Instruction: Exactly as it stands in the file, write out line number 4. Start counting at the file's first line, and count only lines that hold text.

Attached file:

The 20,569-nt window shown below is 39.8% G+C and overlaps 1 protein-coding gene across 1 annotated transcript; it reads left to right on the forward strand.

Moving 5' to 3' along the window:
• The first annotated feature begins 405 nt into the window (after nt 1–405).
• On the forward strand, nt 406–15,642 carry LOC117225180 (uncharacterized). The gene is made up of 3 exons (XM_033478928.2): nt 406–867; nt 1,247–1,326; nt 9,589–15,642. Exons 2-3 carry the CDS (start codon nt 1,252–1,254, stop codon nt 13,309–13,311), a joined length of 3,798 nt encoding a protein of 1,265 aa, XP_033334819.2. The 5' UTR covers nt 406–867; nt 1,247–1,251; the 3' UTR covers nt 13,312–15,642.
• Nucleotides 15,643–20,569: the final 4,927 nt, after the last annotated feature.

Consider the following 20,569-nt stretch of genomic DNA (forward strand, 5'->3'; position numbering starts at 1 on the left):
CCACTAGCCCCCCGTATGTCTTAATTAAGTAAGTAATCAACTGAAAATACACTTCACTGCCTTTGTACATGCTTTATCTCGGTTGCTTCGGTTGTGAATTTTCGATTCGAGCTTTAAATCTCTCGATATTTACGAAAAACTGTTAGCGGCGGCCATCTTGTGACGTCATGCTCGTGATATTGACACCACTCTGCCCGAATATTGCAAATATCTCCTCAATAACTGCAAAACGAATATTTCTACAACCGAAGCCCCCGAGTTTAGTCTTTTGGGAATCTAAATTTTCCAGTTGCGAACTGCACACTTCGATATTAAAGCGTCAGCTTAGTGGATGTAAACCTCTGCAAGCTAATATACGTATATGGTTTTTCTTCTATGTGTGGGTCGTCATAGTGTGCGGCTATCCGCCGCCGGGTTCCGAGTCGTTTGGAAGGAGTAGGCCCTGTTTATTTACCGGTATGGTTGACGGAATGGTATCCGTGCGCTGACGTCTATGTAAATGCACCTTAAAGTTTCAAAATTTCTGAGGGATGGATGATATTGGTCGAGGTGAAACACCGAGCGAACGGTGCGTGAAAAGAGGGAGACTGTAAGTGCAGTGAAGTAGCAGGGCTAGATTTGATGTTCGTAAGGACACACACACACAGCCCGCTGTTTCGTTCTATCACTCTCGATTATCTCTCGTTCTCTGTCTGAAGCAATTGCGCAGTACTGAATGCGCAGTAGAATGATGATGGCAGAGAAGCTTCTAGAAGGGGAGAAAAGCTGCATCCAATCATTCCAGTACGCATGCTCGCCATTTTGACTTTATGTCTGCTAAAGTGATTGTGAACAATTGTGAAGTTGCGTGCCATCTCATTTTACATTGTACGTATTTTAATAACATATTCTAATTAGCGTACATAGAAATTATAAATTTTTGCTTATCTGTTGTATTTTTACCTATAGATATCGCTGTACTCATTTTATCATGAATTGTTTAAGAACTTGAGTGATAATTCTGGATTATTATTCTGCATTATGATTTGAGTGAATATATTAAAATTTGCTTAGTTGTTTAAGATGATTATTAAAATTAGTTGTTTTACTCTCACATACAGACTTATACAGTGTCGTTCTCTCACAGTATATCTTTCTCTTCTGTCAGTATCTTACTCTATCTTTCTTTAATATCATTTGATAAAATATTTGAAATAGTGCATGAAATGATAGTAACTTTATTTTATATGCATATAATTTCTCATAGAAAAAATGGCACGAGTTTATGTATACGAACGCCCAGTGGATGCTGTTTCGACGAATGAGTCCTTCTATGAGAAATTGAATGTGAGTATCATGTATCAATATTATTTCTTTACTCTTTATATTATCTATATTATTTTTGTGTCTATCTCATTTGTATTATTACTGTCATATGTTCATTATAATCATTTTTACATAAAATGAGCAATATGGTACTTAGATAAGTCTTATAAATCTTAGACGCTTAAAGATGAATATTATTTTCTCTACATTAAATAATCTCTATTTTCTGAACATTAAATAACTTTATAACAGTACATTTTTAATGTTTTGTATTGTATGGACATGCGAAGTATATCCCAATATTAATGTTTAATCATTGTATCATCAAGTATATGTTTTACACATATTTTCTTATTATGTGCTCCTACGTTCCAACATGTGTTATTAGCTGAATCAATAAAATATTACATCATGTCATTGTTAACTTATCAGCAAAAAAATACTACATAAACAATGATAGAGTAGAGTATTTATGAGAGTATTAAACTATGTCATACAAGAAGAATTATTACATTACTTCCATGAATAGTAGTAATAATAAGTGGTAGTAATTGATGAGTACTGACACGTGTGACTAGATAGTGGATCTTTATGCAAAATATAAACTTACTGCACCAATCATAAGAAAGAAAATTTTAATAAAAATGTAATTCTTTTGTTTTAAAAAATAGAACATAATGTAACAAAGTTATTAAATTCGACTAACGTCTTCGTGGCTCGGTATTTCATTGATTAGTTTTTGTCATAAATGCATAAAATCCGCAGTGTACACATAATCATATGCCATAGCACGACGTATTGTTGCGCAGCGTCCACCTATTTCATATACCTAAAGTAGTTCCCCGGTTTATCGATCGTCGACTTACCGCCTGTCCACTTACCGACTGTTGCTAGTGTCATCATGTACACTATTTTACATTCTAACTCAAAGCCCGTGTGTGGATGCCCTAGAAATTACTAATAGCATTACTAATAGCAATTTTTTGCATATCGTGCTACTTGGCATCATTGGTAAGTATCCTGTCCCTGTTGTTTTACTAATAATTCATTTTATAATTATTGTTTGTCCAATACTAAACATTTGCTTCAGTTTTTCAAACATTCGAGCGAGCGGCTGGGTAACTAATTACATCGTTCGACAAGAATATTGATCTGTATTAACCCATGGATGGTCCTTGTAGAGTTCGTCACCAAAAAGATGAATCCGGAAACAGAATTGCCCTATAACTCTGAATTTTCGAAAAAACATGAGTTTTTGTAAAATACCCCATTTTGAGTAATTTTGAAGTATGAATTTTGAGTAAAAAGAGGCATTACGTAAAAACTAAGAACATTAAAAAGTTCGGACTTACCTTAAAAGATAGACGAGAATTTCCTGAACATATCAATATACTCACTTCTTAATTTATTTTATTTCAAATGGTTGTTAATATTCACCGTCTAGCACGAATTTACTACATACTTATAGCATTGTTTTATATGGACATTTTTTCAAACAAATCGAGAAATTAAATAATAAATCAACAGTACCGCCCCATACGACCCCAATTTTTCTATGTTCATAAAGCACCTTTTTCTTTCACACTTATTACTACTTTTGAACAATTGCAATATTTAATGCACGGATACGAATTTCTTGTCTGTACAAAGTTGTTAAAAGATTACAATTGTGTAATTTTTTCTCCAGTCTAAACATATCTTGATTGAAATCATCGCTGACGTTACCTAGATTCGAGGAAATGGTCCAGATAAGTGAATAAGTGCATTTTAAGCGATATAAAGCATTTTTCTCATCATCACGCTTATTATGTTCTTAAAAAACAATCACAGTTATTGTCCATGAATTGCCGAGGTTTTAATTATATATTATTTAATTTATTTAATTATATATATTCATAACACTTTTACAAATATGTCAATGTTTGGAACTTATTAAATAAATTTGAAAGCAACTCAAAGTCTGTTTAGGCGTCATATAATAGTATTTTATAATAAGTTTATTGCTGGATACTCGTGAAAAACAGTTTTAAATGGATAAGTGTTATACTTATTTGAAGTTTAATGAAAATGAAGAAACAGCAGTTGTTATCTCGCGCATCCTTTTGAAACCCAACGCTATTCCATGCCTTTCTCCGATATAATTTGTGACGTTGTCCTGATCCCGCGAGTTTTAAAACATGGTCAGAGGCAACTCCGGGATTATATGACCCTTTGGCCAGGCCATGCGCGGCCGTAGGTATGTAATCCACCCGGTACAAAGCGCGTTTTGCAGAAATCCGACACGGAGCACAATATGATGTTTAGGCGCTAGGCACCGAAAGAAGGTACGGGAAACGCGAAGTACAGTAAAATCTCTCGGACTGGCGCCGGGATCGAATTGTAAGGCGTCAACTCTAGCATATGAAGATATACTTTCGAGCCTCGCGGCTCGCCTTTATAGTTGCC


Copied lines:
• On the forward strand, nt 406–15,642 carry LOC117225180 (uncharacterized). The gene is made up of 3 exons (XM_033478928.2): nt 406–867; nt 1,247–1,326; nt 9,589–15,642. Exons 2-3 carry the CDS (start codon nt 1,252–1,254, stop codon nt 13,309–13,311), a joined length of 3,798 nt encoding a protein of 1,265 aa, XP_033334819.2. The 5' UTR covers nt 406–867; nt 1,247–1,251; the 3' UTR covers nt 13,312–15,642.